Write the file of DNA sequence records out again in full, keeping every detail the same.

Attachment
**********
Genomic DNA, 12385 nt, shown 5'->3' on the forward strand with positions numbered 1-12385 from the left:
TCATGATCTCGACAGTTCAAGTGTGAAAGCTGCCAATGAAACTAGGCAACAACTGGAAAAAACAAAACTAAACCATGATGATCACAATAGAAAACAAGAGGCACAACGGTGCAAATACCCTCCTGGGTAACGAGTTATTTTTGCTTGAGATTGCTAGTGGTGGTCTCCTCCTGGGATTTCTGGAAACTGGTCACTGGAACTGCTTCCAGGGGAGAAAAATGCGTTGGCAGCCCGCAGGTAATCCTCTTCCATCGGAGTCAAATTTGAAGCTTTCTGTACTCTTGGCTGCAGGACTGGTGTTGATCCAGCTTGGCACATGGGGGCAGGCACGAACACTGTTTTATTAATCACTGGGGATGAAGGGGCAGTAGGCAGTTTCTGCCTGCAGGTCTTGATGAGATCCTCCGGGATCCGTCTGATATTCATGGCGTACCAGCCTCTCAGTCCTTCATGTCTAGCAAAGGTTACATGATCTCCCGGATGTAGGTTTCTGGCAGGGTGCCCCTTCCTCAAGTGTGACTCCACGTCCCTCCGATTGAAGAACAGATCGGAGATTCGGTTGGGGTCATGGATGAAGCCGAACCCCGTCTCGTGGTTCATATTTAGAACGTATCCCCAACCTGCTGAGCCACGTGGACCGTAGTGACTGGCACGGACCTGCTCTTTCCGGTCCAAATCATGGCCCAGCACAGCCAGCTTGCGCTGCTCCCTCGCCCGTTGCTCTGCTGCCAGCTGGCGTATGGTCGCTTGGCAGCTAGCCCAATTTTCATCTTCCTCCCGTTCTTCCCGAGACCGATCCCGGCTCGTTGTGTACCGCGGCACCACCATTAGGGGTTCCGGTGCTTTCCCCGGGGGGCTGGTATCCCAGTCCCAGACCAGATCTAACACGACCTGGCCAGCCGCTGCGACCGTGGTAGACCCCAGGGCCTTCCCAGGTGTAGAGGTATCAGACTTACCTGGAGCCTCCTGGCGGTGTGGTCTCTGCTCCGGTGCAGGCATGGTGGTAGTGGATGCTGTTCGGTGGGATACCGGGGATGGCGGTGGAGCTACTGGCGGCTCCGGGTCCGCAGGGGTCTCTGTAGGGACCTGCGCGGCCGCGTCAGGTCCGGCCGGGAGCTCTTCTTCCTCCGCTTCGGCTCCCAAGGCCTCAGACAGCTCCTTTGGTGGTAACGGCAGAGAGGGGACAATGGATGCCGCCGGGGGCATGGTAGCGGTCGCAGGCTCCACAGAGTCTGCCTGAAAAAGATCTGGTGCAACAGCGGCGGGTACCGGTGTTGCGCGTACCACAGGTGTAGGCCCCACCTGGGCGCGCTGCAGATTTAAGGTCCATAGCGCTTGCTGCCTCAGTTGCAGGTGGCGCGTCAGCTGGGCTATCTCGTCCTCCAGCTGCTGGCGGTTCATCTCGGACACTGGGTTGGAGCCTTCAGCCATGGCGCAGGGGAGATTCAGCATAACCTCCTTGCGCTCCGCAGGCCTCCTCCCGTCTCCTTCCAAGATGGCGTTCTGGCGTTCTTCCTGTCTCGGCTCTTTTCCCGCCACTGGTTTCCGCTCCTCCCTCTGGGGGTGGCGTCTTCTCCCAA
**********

Genomic DNA, 12385 nt, shown 5'->3' on the forward strand with positions numbered 1-12385 from the left:
TCATGATCTCGACAGTTCAAGTGTGAAAGCTGCCAATGAAACTAGGCAACAACTGGAAAAAACAAAACTAAACCATGATGATCACAATAGAAAACAAGAGGCACAACGGTGCAAATACCCTCCTGGGTAACGAGTTATTTTTGCTTGAGATTGCTAGTGGTGGTCTCCTCCTGGGATTTCTGGAAACTGGTCACTGGAACTGCTTCCAGGGGAGAAAAATGCGTTGGCAGCCCGCAGGTAATCCTCTTCCATCGGAGTCAAATTTGAAGCTTTCTGTACTCTTGGCTGCAGGACTGGTGTTGATCCAGCTTGGCACATGGGGGCAGGCACGAACACTGTTTTATTAATCACTGGGGATGAAGGGGCAGTAGGCAGTTTCTGCCTGCAGGTCTTGATGAGATCCTCCGGGATCCGTCTGATATTCATGGCGTACCAGCCTCTCAGTCCTTCATGTCTAGCAAAGGTTACATGATCTCCCGGATGTAGGTTTCTGGCAGGGTGCCCCTTCCTCAAGTGTGACTCCACGTCCCTCCGATTGAAGAACAGATCGGAGATTCGGTTGGGGTCATGGATGAAGCCGAACCCCGTCTCGTGGTTCATATTTAGAACGTATCCCCAACCTGCTGAGCCACGTGGACCGTAGTGACTGGCACGGACCTGCTCTTTCCGGTCCAAATCATGGCCCAGCACAGCCAGCTTGCGCTGCTCCCTCGCCCGTTGCTCTGCTGCCAGCTGGCGTATGGTCGCTTGGCAGCTAGCCCAATTTTCATCTTCCTCCCGTTCTTCCCGAGACCGATCCCGGCTCGTTGTGTACCGCGGCACCACCATTAGGGGTTCCGGTGCTTTCCCCGGGGGGCTGGTATCCCAGTCCCAGACCAGATCTAACACGACCTGGCCAGCCGCTGCGACCGTGGTAGACCCCAGGGCCTTCCCAGGTGTAGAGGTATCAGACTTACCTGGAGCCTCCTGGCGGTGTGGTCTCTGCTCCGGTGCAGGCATGGTGGTAGTGGATGCTGTTCGGTGGGATACCGGGGATGGCGGTGGAGCTACTGGCGGCTCCGGGTCCGCAGGGGTCTCTGTAGGGACCTGCGCGGCCGCGTCAGGTCCGGCCGGGAGCTCTTCTTCCTCCGCTTCGGCTCCCAAGGCCTCAGACAGCTCCTTTGGTGGTAACGGCAGAGAGGGGACAATGGATGCCGCCGGGGGCATGGTAGCGGTCGCAGGCTCCACAGAGTCTGCCTGAAAAAGATCTGGTGCAACAGCGGCGGGTACCGGTGTTGCGCGTACCACAGGTGTAGGCCCCACCTGGGCGCGCTGCAGATTTAAGGTCCATAGCGCTTGCTGCCTCAGTTGCAGGTGGCGCGTCAGCTGGGCTATCTCGTCCTCCAGCTGCTGGCGGTTCATCTCGGACACTGGGTTGGAGCCTTCAGCCATGGCGCAGGGGAGATTCAGCATAACCTCCTTGCGCTCCGCAGGCCTCCTCCCGTCTCCTTCCAAGATGGCGTTCTGGCGTTCTTCCTGTCTCGGCTCTTTTCCCGCCACTGGTTTCCGCTCCTCCCTCTGGGGGTGGCGTCTTCTCCCAA